نورواندوکرین و ارتباط قلبی و عروقی آن با عاطفه مثبت اندازه گیری شده توسط ارزیابی لحظه ای زیست محیطی و با استفاده از پرسشنامه
|کد مقاله||سال انتشار||مقاله انگلیسی||ترجمه فارسی||تعداد کلمات|
|33830||2007||9 صفحه PDF||سفارش دهید||محاسبه نشده|
Publisher : Elsevier - Science Direct (الزویر - ساینس دایرکت)
Journal : Psychoneuroendocrinology, Volume 32, Issue 1, January 2007, Pages 56–64
The relationships between positive affect, salivary cortisol over the day, and cardiovascular responses to laboratory mental stress tests, were assessed in 72 healthy non-smoking men (mean age 33.6±8.8 years). Positive affect was measured by aggregating ecological momentary assessments (EMA) of happiness obtained at four times on each of 2 working days, and by questionnaire using the Positive and Negative Affect Schedule (PANAS). Saliva was sampled on 2 days, on waking, 30 and 60 min later, and four other times over the day. Blood pressure and heart rate responses to speech and mirror tracing tasks were measured over two sessions 4 weeks apart. Data were analysed using regression of positive affect on biology adjusting for age, body mass and negative affect, with additional adjustment for time of waking in cortisol analyses and for work stress in cardiovascular analyses. EMA positive affect was inversely associated with cortisol early in the day and with the cortisol increase after waking, controlling for age, body mass index, and negative affect (P=0.012P=0.012). There was no relationship between PANAS positive affect and cortisol, or between EMA positive affect and cortisol later in the day. Diastolic pressure recovery post-stress was more rapid among participants with high positive affect (P=0.022P=0.022) and with lower systolic pressure throughout the stress sessions, after controlling for covariates including negative affect. PANAS positive affect was also inversely associated with systolic pressure, but not with diastolic stress or heart rate. We conclude that positive affect is related to biological responses in the laboratory and everyday life that may be health protective. Effects were substantially stronger when positive affect was assessed by aggregating EMA samples than with questionnaire measures.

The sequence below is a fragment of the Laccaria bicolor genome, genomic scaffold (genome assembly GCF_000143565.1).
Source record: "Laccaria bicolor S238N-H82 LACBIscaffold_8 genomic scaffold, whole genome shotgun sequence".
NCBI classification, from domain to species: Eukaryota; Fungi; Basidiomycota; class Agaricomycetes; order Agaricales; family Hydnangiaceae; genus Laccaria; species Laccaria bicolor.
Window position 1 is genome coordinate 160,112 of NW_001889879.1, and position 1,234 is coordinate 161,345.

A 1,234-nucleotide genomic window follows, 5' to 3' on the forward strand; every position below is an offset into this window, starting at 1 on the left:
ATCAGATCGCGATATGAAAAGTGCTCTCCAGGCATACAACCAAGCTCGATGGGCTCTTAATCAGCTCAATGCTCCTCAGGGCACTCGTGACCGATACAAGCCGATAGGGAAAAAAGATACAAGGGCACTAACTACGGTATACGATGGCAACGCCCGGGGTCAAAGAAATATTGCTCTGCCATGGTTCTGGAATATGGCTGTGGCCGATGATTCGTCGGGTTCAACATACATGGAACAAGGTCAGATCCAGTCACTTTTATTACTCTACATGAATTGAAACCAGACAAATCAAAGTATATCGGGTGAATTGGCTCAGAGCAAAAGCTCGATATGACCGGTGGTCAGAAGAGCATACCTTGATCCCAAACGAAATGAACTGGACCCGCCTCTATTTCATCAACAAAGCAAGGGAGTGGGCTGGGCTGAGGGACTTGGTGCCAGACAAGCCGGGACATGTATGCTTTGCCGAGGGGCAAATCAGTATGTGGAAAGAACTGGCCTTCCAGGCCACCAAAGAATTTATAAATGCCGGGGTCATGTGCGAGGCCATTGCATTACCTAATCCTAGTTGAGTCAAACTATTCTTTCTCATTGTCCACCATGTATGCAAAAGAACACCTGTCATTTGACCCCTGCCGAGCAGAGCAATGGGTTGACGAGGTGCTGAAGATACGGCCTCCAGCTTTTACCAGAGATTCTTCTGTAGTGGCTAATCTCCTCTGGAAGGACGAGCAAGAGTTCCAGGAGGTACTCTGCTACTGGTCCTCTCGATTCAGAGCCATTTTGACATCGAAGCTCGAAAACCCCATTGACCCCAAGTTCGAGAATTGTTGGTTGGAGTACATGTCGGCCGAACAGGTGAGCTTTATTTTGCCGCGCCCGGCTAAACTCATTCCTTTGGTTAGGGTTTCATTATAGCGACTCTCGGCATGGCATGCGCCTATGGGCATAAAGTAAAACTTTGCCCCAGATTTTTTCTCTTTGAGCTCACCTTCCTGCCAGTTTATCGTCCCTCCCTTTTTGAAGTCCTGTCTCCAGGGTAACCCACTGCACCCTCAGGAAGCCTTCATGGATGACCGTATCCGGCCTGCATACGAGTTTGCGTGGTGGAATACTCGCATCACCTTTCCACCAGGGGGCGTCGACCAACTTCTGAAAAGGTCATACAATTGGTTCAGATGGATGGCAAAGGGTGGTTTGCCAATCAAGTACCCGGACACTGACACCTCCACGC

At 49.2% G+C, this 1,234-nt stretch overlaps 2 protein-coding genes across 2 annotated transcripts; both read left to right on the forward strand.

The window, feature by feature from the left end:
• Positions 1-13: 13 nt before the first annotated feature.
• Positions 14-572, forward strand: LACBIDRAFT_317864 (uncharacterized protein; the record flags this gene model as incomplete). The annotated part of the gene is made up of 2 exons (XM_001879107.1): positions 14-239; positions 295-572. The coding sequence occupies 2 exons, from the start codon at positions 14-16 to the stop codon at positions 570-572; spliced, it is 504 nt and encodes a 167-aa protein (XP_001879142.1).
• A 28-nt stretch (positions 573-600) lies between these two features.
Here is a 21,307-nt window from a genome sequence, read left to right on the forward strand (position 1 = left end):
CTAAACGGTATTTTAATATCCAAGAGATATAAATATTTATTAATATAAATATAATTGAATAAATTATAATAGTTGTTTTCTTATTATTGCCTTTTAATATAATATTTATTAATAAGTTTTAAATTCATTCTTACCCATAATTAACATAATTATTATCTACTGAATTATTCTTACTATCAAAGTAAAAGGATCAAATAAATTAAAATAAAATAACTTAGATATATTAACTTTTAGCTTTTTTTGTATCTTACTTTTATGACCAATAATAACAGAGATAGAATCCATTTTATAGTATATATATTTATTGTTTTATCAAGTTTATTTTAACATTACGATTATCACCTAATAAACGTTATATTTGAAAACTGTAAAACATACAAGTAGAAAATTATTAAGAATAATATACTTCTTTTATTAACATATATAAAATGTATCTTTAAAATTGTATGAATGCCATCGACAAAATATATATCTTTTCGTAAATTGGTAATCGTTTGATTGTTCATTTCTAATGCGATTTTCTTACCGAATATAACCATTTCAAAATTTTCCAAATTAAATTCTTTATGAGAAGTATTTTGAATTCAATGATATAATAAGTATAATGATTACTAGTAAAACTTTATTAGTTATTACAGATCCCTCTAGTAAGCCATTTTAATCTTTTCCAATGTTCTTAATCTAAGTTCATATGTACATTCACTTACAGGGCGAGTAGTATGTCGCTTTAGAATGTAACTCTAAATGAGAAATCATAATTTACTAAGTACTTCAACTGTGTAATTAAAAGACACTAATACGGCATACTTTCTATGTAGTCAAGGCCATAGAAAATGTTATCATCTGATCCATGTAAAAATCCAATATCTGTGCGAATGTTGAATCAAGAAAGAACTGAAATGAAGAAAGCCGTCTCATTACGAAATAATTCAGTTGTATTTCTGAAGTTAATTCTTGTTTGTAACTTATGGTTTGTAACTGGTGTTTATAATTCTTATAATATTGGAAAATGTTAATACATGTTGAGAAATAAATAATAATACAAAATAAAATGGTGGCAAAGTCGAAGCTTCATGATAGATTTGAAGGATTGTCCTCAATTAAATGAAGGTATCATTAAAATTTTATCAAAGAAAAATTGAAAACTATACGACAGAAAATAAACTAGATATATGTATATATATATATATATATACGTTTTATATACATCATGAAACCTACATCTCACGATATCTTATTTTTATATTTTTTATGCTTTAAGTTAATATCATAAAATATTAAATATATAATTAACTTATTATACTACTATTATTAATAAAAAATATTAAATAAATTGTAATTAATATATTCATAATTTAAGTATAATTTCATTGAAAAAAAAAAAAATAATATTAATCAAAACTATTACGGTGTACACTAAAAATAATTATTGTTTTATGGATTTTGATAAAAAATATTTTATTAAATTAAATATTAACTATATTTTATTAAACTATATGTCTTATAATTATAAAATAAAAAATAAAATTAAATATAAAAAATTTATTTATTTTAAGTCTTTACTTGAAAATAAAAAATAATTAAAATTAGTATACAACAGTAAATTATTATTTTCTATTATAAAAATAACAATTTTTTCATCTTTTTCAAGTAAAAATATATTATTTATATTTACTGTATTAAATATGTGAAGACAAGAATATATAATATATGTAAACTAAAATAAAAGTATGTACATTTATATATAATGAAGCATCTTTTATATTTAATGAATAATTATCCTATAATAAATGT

There is growing evidence that positive affect is associated with a longer healthy life expectancy and reduced risk of physical disease (Huppert et al., 2004; Pressman and Cohen, 2005). Studies with older adults have shown associations between positive affect and reduced risk of mortality, onset of disability, and stroke, independently of risk factors and negative affect (Ostir et al., 2000 and Ostir et al., 2001; Blazer and Hybels, 2004). Positive affect also predicted reduced risk of upper respiratory infectious illness following experimentally administered virus (Cohen et al., 2003), and greater antibody responses to hepatitis B vaccination (Marsland et al., 2006). These findings have stimulated interest in the biological factors that might correlate with positive affect and contribute to health-protective effects. We carried out a study involving 216 men and women from the Whitehall II epidemiological cohort, assessing positive affect by aggregating ecological momentary assessments (EMA) of happiness throughout a working day and evening (Steptoe et al., 2005a). Positive affect was associated with lower salivary cortisol averaged from eight samples over the working day, with a similar pattern for the weekend day. These effects were independent of age, gender, socioeconomic status, smoking, and body mass index (BMI), and were replicated at 3-year follow up (Steptoe and Wardle, 2005a). Positive affect was also associated with lower ambulatory heart rate in men, and reduced fibrinogen responses to standardised mental stress tests. Crucially, the effects were independent of negative affect. Negative affective states have been associated with elevated cortisol (van Eck et al., 1996; Polk et al., 2005) and psychophysiological stress reactivity (Kibler and Ma, 2004), but these findings indicated that associations between biological responses and positive affect were not merely due to low levels of negative affect. Associations between lower cortisol and positive affect have also been reported in a community sample in the USA (Smyth et al., 1998), and in a sample of Hong Kong Chinese (Lai et al., 2005). Polk et al. (2005) reported a more complex pattern in a large sample of healthy adults in which positive affect was either estimated as a trait characteristics by averaging seven sets of affect ratings obtained in the evenings over a 6-week period, or as a state characteristics from affect ratings taken on the day of cortisol assessment. Trait positive affect was associated with lower cortisol on waking in women and not men, but with lower cortisol later in the day in men. However, these data were collected while participants were living in a hotel before carrying out a virus challenge study, so may not reflect cortisol output in normal life. In view of these varied results, the first aim of this study was to discover whether we could replicate our finding associating EMA-derived positive affect with cortisol independently of negative affect in a young male adult sample. We paid particular attention to the cortisol awakening response (CAR) as a marker of neuroendocrine dysregulation (Clow et al., 2004). It is possible that in addition to biological correlates in everyday life, positive affect is related to attenuated physiological stress reactivity (Pressman and Cohen, 2005). In our previous study, we did not show any association between positive affect and blood pressure (BP) or heart rate reactions to behavioural stress tasks. However, Tugade and Fredrickson (2004) found that undergraduates reporting higher levels of positive affect showed faster post-stress cardiovascular recovery following challenging tasks. In contrast, Maier et al. (2003) reported that positive affect was associated with heightened systolic and diastolic BP reactivity to mental arithmetic. One reason for the inconsistency in the results may be lack of representativeness of results from single laboratory stress sessions. It has been argued that psychophysiological stress profiles should be aggregated across two or more sessions to identify robust individual differences (Kamarck et al., 1994 and Kamarck et al., 2000). In the same vein, salivary cortisol measures over a single day may not accurately reflect ‘typical’ cortisol profiles for the individual (Kirschbaum et al., 1990; Smyth et al., 1998). In the present study, psychophysiological stress testing and saliva sampling over the day were repeated at a 4-week interval, and we aggregated data across the two time points for EMA measures of positive affect, salivary cortisol and cardiovascular stress responsivity. We tested the hypothesis that positive affect would be associated with reduced BP and heart rate stress reactivity and accelerated post-stress recovery. The third issue addressed in this study was the method of assessing positive affect. The most common technique is to use positive affect scales from instruments such as the Positive and Negative Affect Schedule (PANAS, Watson et al., 1988), or the positively worded items from standard depression scales (e.g. Ostir et al., 2001). The respondent is typically average mood over a specified time period (such as 1 week). These methods have been criticised for being influenced by recall bias, memory distortion, the dominant influence of current mood state, and focusing illusions (Stone and Shiffman, 2002; Kahneman et al., 2006). The alternative is to assess affect with EMA techniques, in which people are prompted to rate how they feel ‘at the moment’ on several occasions during a day or across days. Aggregation of these measures is thought to provide more valid estimates of typical affective states (Schwarz, 1999). However, EMA approaches involve a heavy participant burden, and of course the day or days over which ratings are obtained may not be typical for that individual. In the present study, we assessed positive affect both by aggregating EMA measures and by administering the PANAS at the time of each laboratory session. The third aim of this study was therefore to discover whether the biological correlates of EMA-derived and questionnaire-based measures of positive affect are the same.